Guest Post by Huan Lee, Lambient Technologies
Both AC and DC measurements can probe the cure state of thermosets and composites, and it is important to understand their characteristics when deciding which to use. Dielectric cure monitoring, also called Dielectric Analysis (DEA) is an AC technique that excites a sensor with a sinusoidal signal of chosen frequency and amplitude, and a DC bias of zero volts. In contrast, DC resistance cure monitoring uses a constant bias voltage for the excitation. Figure 1 illustrates these two types of signals.
Figure 1. AC and DC excitations used for cure monitoring
Figure 2.a. and Figure 2.b show the basic AC electrical model of a dielectric Material Under Test (MUT), consisting of a bulk resistance and capacitance, both in series with boundary layer capacitances caused by electrode polarization.
Figure 2. Physical (a.) and circuit (b.) models of thermoset resin for AC measurements
The material property of resistivity is calculated from the bulk resistance, scaled by a sensor’s cell constant. Although the DC resistivity (or resistance) of thermosets is commonly thought to be the same as frequency independent resistivity (or resistance), in fact they are different because resins can act as electrolytes instead of passive electronic components. Consequently, we should redefine these properties for materials subject to electrochemistry:
- DC resistivity (DC ion viscosity) – thermoset resistivity measured at f = 0 Hz with a DC bias
- Frequency independent resistivity (ion viscosity or AC ion viscosity) – thermoset resistivity that is constant or nearly constant across a range of AC frequencies and measured without a DC bias
For studies of PR 520N [Ref. 1], an epoxy system formulated for resin transfer molding, we used the circuit of Figure 3 for DC cure monitoring, with load resistance RL determining the current through the sample. We made AC measurements with a “floating electrode” circuit [Ref. 2] widely used for dielectric cure monitoring.
Figure 3. Circuit for DC resistance cure monitoring
Figure 4 compares 10 Hz AC and DC data from PR 520N cured isothermally at 180 °C on Mini-Varicon sensors [Ref. 3]. As explained in the previous post, ion viscosity from a 10 Hz excitation accurately follows the entire cure. In subsequent tests, the ion viscosity curve did not change over a range of excitation voltages (1, 2 or 4 VAC), indicating AC ion viscosity is independent of the details of the measurement circuit.
DC ion viscosity, however, deviated significantly from AC results during early to mid-cure. Furthermore, DC ion viscosity varied with the load resistance (10 Mohm, 50 Mohm or 2 Gohm) and the resulting level of current.
Figure 4. 10 Hz AC and DC ion viscosity of PR 520N cure
The discrepancies between AC and DC data can be modeled, as shown in Figure 5.a., with a DC electrochemical resistance in parallel with the boundary layer capacitance. Because the boundary layer capacitance shunts AC current around the DC electrochemical resistance, this additional resistance does not affect AC measurements.
The DC electrochemical resistance is proportional to monomer concentration and decreases exponentially with time as monomers are consumed in accordance with a first-order reaction. Consequently, DC measurements converge toward AC results at the end of cure, and also for highly resistive thermosets without significant electrochemistry.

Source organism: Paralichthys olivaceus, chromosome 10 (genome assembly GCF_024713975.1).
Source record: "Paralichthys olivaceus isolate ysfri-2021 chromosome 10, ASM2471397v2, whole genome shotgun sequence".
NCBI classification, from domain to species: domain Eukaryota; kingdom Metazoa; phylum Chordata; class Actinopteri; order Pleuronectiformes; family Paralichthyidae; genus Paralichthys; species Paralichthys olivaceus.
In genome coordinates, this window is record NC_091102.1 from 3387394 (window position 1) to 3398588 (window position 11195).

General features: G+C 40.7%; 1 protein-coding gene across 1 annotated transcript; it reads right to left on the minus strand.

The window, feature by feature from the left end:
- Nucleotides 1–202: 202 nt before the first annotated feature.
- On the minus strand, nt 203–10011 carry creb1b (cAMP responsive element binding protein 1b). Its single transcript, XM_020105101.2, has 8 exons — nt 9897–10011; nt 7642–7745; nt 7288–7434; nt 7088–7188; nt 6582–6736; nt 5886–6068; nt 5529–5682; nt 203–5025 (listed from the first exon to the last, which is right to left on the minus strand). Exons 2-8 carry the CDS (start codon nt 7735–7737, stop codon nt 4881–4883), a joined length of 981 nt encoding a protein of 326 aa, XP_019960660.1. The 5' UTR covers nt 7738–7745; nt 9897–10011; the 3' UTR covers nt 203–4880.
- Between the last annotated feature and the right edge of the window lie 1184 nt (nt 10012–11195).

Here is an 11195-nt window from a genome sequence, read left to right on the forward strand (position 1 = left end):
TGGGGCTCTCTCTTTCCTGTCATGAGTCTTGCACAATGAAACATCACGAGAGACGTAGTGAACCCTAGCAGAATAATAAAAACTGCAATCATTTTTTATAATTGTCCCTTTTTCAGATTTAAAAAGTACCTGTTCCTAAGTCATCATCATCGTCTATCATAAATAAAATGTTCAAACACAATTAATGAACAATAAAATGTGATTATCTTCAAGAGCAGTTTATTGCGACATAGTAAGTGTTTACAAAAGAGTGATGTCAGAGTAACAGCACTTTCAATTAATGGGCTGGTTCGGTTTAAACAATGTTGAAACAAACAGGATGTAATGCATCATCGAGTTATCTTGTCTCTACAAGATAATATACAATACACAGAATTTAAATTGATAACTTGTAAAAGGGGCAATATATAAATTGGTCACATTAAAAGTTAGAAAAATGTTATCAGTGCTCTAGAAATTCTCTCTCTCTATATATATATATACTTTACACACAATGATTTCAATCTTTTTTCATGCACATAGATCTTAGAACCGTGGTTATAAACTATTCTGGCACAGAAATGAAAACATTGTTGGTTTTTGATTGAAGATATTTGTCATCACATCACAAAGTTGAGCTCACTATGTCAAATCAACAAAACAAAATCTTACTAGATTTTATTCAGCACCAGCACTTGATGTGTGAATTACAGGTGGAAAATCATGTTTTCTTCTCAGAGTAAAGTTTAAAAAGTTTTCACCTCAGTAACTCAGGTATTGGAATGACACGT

Figure 5. Revised model of a thermoset resin (a.) and Randles cell (b.)
The revised thermoset model is analogous to the Randles cell of Figure 5.b., used in electrochemical impedance spectroscopy (EIS) for the study of electrolytes. During early cure, a resin may be treated as a highly resistive electrolyte and its boundary layer capacitance was long ago understood to be an electrolytic double layer capacitance. Similarly, the resin’s DC electrochemical resistance originates in reactions or ionic diffusion at the electrolyte-electrode interface. These resistances—the charge transfer resistance and the Warburg impedance—vary with applied voltage or current, as observed with the DC ion viscosity of PR 520N.
Table 1. Correspondence between thermoset and Randles cell models
For the DC ion viscosity of Figure 4, the humps between 5 and 15 minutes are a transient caused by current through the DC electrochemical resistance charging the bulk capacitance. By basic circuit theory, this transient response decays exponentially.
The revised thermoset model implies DC ion viscosity may be derived from AC ion viscosity by accounting for only two phenomena:
- A transient at the beginning of cure, and
- Consumption of monomers during cure
For the isothermal case, the following expression relates AC and DC ion viscosity by incorporating these two behaviors:
Figure 6 plots the model of Eq. 1 against actual PR 520N DC ion viscosity. For the first two minutes, DC ion viscosity decreased due to initial heating of the material, so data during this time was not included as cure. With proper selection of parameters, the revised thermoset model can reproduce DC ion viscosity from AC ion viscosity over the entire cure.
Figure 6. Model fit to DC cure data of PR 520N, 180 ºC isothermal cure
Knowing the differences between AC and DC measurements, we can now provide some guidance for their use:
- AC measurements at an optimum frequency can accurately follow the entire cure of most resins
- DC measurements have uncertain accuracy during early to mid-cure, and are most accurate during mid- to end of cure
- DC measurements can be useful for highly resistive materials like silicones, when AC measurements would require unfeasibly low frequencies and long measurement times
- Cycom PR 520N RTM manufactured by Solvay, Brussels, Belgium
- Application Note AN 3.25, “Dielectric Measurement Techniques,” Lambient Technologies, Cambridge, MA USA https://lambient.com
- Mini-Varicon sensor, manufactured by Lambient Technologies